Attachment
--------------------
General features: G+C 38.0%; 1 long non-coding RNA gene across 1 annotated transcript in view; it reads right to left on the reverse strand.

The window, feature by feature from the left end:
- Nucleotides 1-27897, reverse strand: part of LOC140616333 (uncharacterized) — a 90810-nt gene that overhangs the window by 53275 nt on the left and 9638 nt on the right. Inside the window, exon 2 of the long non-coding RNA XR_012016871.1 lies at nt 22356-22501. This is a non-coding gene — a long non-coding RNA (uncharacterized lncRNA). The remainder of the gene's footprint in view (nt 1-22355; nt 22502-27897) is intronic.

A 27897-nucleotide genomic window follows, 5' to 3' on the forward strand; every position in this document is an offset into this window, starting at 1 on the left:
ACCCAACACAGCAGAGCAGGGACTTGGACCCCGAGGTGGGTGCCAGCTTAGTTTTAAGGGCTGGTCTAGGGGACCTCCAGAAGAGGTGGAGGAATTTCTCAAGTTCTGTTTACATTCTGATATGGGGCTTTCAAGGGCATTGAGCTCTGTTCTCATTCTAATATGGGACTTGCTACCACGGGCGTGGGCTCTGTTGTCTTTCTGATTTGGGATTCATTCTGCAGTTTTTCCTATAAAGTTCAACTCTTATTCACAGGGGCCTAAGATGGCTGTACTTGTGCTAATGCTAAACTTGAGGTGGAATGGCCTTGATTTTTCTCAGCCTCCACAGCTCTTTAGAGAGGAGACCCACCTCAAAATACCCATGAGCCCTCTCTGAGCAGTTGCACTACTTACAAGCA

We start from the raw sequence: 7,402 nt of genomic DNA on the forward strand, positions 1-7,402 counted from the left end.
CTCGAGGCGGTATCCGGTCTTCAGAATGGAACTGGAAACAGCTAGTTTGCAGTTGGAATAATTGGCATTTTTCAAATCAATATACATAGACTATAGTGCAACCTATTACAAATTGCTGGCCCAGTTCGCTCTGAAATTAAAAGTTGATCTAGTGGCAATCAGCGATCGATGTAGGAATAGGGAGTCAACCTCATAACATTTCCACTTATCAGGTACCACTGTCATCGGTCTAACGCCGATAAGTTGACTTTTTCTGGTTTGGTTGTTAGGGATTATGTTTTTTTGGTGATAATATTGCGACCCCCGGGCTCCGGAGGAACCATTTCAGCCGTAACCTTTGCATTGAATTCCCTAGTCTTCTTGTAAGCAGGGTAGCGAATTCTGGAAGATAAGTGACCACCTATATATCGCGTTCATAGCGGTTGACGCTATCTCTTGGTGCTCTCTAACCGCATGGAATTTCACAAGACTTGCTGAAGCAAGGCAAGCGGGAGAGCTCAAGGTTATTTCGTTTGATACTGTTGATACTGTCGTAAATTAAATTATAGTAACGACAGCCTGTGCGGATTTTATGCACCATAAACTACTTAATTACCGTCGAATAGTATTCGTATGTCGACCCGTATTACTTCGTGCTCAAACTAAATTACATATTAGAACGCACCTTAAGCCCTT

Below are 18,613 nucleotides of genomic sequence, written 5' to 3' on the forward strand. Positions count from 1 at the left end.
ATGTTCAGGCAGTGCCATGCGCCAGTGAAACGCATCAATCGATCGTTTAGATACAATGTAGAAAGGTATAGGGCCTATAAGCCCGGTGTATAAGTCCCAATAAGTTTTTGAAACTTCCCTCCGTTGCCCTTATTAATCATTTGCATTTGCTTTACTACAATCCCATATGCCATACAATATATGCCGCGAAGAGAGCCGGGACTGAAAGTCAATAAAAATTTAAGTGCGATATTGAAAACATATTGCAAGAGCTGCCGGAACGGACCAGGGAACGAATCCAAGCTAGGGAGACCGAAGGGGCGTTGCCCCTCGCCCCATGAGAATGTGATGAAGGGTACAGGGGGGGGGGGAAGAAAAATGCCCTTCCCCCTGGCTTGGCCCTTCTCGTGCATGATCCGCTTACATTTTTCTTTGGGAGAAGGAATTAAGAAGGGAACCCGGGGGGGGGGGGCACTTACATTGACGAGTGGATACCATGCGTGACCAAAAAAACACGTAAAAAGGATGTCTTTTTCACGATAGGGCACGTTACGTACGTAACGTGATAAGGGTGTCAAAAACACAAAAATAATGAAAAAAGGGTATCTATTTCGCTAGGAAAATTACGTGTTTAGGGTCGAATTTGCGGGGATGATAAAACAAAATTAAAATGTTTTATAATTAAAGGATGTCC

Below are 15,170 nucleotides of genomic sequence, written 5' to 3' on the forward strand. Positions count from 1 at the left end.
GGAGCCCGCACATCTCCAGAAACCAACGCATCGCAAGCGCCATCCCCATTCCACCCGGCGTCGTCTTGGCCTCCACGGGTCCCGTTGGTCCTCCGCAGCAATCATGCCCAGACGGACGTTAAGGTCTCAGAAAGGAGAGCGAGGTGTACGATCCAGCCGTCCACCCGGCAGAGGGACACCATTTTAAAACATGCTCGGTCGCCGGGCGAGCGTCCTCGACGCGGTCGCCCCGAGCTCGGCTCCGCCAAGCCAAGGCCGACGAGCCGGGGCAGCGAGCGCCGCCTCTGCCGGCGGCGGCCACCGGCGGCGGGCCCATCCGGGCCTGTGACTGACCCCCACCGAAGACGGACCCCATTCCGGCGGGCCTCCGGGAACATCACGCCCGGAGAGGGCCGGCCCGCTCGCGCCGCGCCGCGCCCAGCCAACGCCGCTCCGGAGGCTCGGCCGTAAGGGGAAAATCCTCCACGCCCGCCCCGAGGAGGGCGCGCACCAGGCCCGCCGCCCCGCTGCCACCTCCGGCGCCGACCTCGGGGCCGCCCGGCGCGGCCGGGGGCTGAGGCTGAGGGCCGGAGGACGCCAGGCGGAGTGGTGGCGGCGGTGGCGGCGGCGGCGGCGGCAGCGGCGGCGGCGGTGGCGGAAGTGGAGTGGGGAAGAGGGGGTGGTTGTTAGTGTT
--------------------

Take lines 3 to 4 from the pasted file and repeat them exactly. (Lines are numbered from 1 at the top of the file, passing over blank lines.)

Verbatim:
- Nucleotides 1-27897, reverse strand: part of LOC140616333 (uncharacterized) — a 90810-nt gene that overhangs the window by 53275 nt on the left and 9638 nt on the right. Inside the window, exon 2 of the long non-coding RNA XR_012016871.1 lies at nt 22356-22501. This is a non-coding gene — a long non-coding RNA (uncharacterized lncRNA). The remainder of the gene's footprint in view (nt 1-22355; nt 22502-27897) is intronic.

A 27897-nucleotide genomic window follows, 5' to 3' on the forward strand; every position in this document is an offset into this window, starting at 1 on the left: